“Drink Pixie” Second Draft of Beginning

The new title is “The Art of Dressage,” which will make more sense once you read the whole story. Titles are the hardest part in a lot of ways; I often don’t come up with the title until I’m doing the final edits. Here’s an updated version of the first part of the citation two posts below:

The girl stopped to make a note on her order pad as she walked away from the table full of businessmen. She had her tongue stuck out of the corner of her mouth as she wrote; this only made her look even cuter. The men weren’t even trying to be subtle about staring at her butt.

She finished, looked up at them, then her perfect eyebrows went up in surprise. “Why, Mr. Jenkins! Haven’t seen you in forever! Where have you been?”

Jen stifled a smile as she watched Frank’s chest puff up. “Hey there, Claire! Jennifer here has been introducing me to all this crazy Asian cuisine up and down Buford Highway. Real good; but I tell you, all that spicy food gives me strange dreams.”

She actually put a hand up to cover her mouth when she giggled. “But it’s all so delicious.” She turned to Jen. “Welcome to Indigo. I’m Claire; it’s nice to meet you.”

“Jennifer Welch.” Up close, Claire was a little too old for pigtails: maybe thirty-two instead of the twenty-four she aspired to.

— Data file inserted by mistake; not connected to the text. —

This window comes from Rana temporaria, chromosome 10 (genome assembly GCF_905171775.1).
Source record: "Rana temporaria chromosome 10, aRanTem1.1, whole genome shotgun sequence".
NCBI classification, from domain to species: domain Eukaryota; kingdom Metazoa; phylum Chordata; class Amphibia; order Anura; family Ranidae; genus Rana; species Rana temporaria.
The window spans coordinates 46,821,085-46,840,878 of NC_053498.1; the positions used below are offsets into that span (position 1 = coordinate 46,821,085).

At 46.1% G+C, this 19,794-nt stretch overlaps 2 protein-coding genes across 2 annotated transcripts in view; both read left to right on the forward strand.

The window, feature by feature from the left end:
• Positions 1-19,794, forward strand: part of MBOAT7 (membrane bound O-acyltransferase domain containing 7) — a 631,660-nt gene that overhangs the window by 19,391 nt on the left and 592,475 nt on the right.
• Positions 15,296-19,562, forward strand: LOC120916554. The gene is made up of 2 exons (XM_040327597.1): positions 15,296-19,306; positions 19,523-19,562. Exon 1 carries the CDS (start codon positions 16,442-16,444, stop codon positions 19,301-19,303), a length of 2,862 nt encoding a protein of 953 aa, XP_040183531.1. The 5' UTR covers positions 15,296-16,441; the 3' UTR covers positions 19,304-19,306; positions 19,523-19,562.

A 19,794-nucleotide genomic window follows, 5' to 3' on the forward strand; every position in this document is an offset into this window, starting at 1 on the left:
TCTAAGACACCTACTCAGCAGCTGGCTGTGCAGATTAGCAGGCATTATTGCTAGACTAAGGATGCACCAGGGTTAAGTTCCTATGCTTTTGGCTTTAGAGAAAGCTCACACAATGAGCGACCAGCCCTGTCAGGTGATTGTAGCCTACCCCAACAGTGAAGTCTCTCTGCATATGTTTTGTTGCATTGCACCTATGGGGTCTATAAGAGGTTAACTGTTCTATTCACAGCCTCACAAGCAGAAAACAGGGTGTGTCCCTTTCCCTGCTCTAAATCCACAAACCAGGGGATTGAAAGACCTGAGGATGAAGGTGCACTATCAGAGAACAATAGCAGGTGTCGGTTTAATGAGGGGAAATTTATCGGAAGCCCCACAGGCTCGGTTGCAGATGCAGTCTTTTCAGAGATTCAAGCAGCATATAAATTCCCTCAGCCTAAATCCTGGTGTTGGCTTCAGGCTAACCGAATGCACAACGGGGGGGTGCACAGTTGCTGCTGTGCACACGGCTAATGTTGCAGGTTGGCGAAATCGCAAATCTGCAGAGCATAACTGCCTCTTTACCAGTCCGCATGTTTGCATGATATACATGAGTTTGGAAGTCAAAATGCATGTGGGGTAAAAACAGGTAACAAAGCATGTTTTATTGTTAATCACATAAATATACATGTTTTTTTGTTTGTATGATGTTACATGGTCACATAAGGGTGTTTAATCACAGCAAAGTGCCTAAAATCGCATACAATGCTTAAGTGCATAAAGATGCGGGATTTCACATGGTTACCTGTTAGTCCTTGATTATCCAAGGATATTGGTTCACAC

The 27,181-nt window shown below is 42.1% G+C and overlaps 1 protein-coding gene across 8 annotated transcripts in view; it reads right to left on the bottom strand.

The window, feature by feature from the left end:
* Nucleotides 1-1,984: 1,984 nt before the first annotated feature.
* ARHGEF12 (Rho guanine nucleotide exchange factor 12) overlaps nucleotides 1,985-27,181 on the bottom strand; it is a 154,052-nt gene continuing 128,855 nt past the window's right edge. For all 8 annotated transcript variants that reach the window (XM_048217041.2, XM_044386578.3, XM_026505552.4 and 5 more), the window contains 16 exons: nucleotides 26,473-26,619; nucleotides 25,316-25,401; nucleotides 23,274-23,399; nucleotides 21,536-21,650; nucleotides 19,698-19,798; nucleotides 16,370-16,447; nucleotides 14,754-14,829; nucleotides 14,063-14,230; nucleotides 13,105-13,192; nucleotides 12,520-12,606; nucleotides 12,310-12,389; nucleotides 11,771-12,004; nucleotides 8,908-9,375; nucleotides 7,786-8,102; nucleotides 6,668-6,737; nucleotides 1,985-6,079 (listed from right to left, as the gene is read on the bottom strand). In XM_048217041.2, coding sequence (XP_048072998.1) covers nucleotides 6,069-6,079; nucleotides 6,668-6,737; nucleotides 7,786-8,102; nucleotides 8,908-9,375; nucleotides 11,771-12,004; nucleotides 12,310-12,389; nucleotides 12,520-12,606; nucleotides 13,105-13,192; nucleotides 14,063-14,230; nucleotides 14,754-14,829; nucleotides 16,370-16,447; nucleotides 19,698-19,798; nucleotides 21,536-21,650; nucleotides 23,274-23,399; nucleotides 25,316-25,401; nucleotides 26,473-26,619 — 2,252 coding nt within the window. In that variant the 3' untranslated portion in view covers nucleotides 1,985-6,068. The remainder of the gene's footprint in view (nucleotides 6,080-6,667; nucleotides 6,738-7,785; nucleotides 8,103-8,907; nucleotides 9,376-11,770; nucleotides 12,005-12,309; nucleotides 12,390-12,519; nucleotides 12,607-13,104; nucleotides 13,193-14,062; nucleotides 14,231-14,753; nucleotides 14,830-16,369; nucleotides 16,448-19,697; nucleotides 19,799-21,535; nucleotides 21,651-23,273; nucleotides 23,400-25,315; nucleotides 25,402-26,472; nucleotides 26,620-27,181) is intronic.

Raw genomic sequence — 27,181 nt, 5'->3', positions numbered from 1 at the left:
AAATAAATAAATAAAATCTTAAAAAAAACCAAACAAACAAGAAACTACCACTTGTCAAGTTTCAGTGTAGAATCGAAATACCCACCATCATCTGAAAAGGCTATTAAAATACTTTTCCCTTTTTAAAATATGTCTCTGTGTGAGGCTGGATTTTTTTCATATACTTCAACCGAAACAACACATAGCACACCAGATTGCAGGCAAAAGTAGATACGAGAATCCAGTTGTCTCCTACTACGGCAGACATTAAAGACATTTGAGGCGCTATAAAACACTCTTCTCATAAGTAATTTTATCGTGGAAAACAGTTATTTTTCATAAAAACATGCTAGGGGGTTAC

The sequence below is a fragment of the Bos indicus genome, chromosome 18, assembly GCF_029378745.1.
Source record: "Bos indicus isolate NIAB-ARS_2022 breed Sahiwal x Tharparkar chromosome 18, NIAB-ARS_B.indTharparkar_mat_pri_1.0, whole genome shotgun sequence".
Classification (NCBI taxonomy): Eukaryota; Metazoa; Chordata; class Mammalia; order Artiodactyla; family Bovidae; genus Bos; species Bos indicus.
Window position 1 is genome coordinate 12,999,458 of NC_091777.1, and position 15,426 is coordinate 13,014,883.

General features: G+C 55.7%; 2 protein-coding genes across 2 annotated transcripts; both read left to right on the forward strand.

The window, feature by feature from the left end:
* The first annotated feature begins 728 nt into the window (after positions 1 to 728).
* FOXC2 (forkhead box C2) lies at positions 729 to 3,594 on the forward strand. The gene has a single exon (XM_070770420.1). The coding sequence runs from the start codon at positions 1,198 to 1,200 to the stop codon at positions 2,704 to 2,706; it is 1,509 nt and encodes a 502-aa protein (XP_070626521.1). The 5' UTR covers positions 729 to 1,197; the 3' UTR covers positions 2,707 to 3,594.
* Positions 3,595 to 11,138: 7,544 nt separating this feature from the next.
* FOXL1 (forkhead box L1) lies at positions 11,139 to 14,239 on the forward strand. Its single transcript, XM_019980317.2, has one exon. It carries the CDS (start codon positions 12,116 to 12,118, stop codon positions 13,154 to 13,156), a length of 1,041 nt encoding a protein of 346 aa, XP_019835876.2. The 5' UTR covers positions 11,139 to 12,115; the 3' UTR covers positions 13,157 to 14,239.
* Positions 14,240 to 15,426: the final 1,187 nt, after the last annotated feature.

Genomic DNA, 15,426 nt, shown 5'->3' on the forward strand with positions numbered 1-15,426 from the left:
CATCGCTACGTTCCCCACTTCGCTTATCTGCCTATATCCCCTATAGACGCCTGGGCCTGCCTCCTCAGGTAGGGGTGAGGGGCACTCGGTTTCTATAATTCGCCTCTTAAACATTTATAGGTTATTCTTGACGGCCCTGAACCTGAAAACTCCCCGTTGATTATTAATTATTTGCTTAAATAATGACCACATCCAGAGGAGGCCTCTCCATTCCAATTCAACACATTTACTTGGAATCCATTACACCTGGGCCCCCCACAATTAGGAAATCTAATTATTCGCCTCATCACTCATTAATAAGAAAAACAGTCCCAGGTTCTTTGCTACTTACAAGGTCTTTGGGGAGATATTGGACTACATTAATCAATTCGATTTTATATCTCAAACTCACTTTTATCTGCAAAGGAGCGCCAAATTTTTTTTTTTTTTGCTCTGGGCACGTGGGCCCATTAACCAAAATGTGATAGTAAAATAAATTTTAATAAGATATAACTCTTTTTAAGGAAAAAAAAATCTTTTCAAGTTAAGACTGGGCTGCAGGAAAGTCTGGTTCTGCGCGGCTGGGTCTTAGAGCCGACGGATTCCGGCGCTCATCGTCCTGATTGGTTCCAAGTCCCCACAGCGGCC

“What’s new in the wine cellar?” asked Frank. He and Claire launched into an animated discussion of of various wines’ attributes.

Claire noticed the glaze in Jennifer’s eyes first. “Not much of a wine snob? Really, it’s a point in your favor.”

“I’m a schoolteacher. Most of the wine I drink comes out of a box.”

“I’m sorry, babe,” said Frank. “I forget not everyone’s as crazy as me.”

“I don’t mind; order whatever you want.” And the wine was delicious, all buttery and not sour at all. Jennifer threw her wavering commitment to vegetarianism to the wind and ordered a steak. Good thing Indigo was the kind of place so classy it had a girlfriend menu, without prices, or she’d probably have to pretend to feel guilty.

While Frank was in the bathroom, Claire came by to pick up their salad plates. “I hope you’re enjoying yourself.”

“It’s fun to see Frank in his element.”

“Well, I’m happy for you. It’s nice to see Frank starting to get serious.” At Jennifer’s confusion, “I mean, you’re actually age-appropriate. Late thirties?”

“Just turned forty.”

“Most of the women—well, girls—Frank’s brought in here are about twenty-five, and wear about half as much clothing as you. He’s very handsome for an older guy, but come on.” Jennifer toyed with her wine glass for a minute or so after Claire walked away, before deciding to decide that Claire wasn’t trying to put her down.

So this is partway there: the first paragraph isn’t as clumsy, and the rest of it is a tiny bit tighter. It still needs work, especially the first paragraph: Claire needs to be shown to be aware that she’s being observed even when her back is turned. Because as we’ll discover, Claire plans, and doesn’t make mistakes–or so she believes.

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